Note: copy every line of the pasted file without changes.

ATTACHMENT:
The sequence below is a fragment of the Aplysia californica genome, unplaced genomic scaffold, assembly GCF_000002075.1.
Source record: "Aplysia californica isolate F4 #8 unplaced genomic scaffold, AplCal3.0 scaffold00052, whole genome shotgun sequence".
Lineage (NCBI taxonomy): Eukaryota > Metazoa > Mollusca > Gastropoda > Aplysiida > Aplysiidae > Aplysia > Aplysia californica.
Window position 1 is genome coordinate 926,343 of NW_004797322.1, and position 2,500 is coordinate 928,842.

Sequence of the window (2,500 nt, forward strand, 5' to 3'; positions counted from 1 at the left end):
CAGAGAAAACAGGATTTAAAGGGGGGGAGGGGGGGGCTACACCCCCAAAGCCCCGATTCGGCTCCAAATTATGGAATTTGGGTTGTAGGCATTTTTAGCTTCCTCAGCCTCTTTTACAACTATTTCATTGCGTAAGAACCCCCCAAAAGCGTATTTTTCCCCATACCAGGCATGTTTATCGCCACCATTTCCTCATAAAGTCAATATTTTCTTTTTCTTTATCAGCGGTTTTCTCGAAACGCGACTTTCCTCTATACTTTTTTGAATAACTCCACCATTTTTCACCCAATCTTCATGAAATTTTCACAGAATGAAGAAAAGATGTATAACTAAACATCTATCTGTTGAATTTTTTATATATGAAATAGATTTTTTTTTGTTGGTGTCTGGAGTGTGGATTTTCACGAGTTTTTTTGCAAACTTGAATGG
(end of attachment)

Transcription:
The sequence below is a fragment of the Aplysia californica genome, unplaced genomic scaffold, assembly GCF_000002075.1.
Source record: "Aplysia californica isolate F4 #8 unplaced genomic scaffold, AplCal3.0 scaffold00052, whole genome shotgun sequence".
Lineage (NCBI taxonomy): Eukaryota > Metazoa > Mollusca > Gastropoda > Aplysiida > Aplysiidae > Aplysia > Aplysia californica.
Window position 1 is genome coordinate 926,343 of NW_004797322.1, and position 2,500 is coordinate 928,842.

Sequence of the window (2,500 nt, forward strand, 5' to 3'; positions counted from 1 at the left end):
CAGAGAAAACAGGATTTAAAGGGGGGGAGGGGGGGGCTACACCCCCAAAGCCCCGATTCGGCTCCAAATTATGGAATTTGGGTTGTAGGCATTTTTAGCTTCCTCAGCCTCTTTTACAACTATTTCATTGCGTAAGAACCCCCCAAAAGCGTATTTTTCCCCATACCAGGCATGTTTATCGCCACCATTTCCTCATAAAGTCAATATTTTCTTTTTCTTTATCAGCGGTTTTCTCGAAACGCGACTTTCCTCTATACTTTTTTGAATAACTCCACCATTTTTCACCCAATCTTCATGAAATTTTCACAGAATGAAGAAAAGATGTATAACTAAACATCTATCTGTTGAATTTTTTATATATGAAATAGATTTTTTTTTGTTGGTGTCTGGAGTGTGGATTTTCACGAGTTTTTTTGCAAACTTGAATGG